Pierre and Luce/15
Survivors of those days who, since then, have been witness to the dazzling change of fortune, will have forgotten doubtless the menacing heavy flight of the dark wing which, during that week, covered the Isle de France and touched Paris with its shadow. Joy does not take further stock in past trials.—The German drive reached the line of its summit between Holy Monday and Holy Wednesday. The Somme traversed, Bapaume, Vesle, Guiscard, Roye, Noyon, Albert carried. Eleven hundred guns taken. Sixty thousand prisoners. . . . Symbol of the land of grace trampled upon, on Holy Tuesday died Debussy the harmonious. A lyre that is snapped. . . . "Poor little expiring Greece!" What will remain of it? A few chiseled vases, a few perfect stelae which the grass will invade from the Path of Tombs. Immortal vestiges of ruined Athens. . . .
As from the height of a hill, Pierre and Luce watched the shadow that moved upon the town. Still wrapped in the rays of their love, they waited without fear for the end of the brief day. Now they would be two in the night. Like to the evening Angelus there rose up to them, conjured up, the voluptuous melancholy of the lovely chords of Debussy which they had so greatly loved. More than it had ever done in any other time, music responded to the need of their hearts. Music was the only art which rendered the voice of the delivered soul behind the screen of forms.
On Holy Thursday they walked, Luce on Pierre's arm and holding his hand, along the streets of the suburb, soused with the rain. Gusts of wind scurried over the moistened plain. They noted neither rain nor wind, neither the hideousness of the fields nor the muddy ways. They seated themselves on the low wall of a park, a section of which had recently fallen in. Under Pierre's umbrella, which scarcely protected her head and shoulders, Luce, her legs hanging down and her hands wet, her rubber coat all steeped, looked at the water dripping down. When the wind stirred the branches a little fire of drops sounded "clop, clop!" Luce was silent, smiling, tranquilly luminous. A profound joy bathed them.
"Why does one love so much?" said Pierre.
"Ah, Pierre, you do not love me so very much if you ask that."
"I ask you that," said Pierre, "in order to make you say what I know just as well as you."
"You want me to give you some compliments. But you'll be neatly caught. For if you know why I love you, I for my part do not know why."
"You don't know?" said Pierre in consternation.
"Why no!" (She was laughing in her sleeve.) "And there is no need at all why I should know. When one asks why something is, it means that one is not sure about it, that the thing is not good. Now that I do love, no more why! No more where or when or for, nor how either! My love is, my love is! All beside may exist if it cares to."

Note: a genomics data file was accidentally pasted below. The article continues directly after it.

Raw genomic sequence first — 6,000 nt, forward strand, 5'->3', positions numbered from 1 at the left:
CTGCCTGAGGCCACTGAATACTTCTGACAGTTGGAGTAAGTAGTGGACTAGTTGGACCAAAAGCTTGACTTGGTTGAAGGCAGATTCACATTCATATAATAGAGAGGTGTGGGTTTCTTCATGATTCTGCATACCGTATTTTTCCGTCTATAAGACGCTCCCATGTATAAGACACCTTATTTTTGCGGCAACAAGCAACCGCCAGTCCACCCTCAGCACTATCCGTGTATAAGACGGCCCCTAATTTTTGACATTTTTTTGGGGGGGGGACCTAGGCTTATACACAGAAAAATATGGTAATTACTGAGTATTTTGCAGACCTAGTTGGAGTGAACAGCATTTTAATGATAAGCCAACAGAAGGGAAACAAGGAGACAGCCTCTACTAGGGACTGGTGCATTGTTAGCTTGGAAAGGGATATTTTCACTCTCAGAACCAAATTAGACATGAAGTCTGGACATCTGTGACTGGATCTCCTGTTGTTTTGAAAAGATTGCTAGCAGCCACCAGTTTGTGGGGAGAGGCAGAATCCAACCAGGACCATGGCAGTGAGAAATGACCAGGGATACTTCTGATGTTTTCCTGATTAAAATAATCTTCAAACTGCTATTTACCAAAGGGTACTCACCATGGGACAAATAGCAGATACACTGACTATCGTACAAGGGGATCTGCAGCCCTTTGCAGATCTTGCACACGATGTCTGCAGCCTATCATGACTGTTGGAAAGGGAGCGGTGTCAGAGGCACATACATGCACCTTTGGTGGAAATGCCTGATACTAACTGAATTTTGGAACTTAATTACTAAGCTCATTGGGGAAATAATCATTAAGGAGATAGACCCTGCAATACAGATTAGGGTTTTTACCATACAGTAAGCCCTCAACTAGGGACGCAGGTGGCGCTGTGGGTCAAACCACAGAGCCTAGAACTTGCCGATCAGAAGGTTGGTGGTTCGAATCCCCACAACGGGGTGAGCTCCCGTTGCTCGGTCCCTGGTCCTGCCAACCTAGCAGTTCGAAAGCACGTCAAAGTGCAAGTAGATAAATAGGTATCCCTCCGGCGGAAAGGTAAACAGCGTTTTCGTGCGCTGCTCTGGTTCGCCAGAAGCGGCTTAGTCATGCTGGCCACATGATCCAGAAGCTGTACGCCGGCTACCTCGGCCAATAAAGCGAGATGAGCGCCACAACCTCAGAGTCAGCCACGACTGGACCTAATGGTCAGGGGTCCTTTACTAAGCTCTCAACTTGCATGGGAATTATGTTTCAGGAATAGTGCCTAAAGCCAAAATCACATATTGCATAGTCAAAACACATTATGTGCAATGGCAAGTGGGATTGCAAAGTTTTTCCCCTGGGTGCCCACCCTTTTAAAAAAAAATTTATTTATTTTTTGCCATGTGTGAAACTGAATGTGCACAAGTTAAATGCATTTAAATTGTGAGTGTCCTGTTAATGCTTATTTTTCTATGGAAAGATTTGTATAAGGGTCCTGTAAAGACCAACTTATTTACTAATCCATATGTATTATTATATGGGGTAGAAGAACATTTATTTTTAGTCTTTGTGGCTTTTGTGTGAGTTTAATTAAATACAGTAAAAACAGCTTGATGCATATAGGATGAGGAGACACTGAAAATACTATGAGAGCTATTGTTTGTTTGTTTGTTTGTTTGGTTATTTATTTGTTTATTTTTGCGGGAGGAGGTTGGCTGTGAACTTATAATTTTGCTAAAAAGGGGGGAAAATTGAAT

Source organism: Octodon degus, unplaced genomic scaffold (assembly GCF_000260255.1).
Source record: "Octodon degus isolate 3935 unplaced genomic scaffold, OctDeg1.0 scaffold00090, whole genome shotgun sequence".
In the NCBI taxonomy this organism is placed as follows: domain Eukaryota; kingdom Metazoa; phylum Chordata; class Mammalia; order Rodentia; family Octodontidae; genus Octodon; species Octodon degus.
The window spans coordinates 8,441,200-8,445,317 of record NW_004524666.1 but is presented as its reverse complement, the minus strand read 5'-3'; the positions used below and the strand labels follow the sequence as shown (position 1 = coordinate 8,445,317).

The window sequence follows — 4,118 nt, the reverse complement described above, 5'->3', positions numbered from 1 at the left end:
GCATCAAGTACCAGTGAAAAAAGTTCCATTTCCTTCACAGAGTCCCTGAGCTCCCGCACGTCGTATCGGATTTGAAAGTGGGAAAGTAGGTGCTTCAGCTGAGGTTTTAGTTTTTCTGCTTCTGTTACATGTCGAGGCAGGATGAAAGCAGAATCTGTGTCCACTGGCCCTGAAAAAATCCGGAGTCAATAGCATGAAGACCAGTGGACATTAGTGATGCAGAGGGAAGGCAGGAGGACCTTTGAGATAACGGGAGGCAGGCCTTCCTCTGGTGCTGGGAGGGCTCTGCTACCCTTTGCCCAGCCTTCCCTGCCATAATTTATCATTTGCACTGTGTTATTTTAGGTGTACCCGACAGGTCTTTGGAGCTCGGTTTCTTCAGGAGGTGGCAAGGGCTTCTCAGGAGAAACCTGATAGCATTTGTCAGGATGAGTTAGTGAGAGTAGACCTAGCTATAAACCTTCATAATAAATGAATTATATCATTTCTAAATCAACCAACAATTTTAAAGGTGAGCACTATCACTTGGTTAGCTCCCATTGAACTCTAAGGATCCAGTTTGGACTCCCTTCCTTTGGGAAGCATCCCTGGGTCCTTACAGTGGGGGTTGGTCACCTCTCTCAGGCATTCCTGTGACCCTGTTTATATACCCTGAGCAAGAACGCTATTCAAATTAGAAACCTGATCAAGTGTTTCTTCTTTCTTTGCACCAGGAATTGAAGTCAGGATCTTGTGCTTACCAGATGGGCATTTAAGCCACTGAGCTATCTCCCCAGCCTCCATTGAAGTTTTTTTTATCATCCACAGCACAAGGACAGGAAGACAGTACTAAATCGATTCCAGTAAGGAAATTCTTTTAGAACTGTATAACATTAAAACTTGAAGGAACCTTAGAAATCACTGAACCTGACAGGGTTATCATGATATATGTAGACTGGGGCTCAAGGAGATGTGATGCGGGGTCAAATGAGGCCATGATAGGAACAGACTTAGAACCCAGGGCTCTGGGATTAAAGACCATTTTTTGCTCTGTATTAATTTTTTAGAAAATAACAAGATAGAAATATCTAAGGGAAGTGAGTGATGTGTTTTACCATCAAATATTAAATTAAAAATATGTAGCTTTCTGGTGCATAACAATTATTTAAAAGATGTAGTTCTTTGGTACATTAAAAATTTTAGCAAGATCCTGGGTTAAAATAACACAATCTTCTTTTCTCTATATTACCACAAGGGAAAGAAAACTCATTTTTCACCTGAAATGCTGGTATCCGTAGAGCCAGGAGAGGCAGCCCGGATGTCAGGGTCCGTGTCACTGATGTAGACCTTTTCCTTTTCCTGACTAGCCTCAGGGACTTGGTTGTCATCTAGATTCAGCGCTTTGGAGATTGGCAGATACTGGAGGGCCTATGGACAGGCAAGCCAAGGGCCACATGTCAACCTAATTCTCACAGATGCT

Their faces kissed each other. The rain took advantage of that, gliding under the awkward umbrella in order to brush with its fingers their hair and cheeks; between their lips they drank in a little cold drop.
"But the others?"
"What others?" quoth Luce.
"The poor," answered Pierre. "All those who are not us?"
"Let them do as we do! Let them love!"
"And be loved? Luce, all the world can not do that."
"Why, no. You don't realize the value of the gift you have made me."
"To give one's heart to love, one's lips to the beloved is to give one's eyes to the light; it isn't giving, it's taking."
"There are blind people."
"We cannot cure them, Pierrot. Let's do the seeing for them!"
Pierre remained silent.
"What are you thinking of?" asked she.
"I am thinking that on this day, very far from us, very near, He suffered the Passion, He who came on earth to cure the blind."
Luce took his hand:
"Do you believe in Him?"
"No, Luce, I believe no longer. But he remains always the friend of those he has accepted, even once, at his table. And you, do you know him?"
"Hardly," responded Luce. "They never talked to me about him. But without knowing him I love him. . . . For I know that he loved."
"Not as we do."
"Why not? We ourselves have a poor little heart that knows only how to love you, my love. But He; He loved all of us. But it's always the same love."
"Would you like we should go tomorrow," asked Pierre, much moved, "in honor of His death? . . . I was told that they will have fine music at Saint Gervais!"
"Yes, I would love well to go to church with you on that day. I am sure He will give us welcome. And being nearer to Him, one is nearer each to the other."
They fell silent. . . . Rain, rain, rain. The rain falls. The night falls.
"At this hour tomorrow," said she, "we shall be down there."
The fog was penetrating. She gave a little shudder.
"Darling, you are not cold?" he asked, disquieted.
"No, no. Everything is love to me. I love everything and everything loves me. The rain loves me, the wind loves me, the gray sky and the cold—and my little greatly beloved. . . ."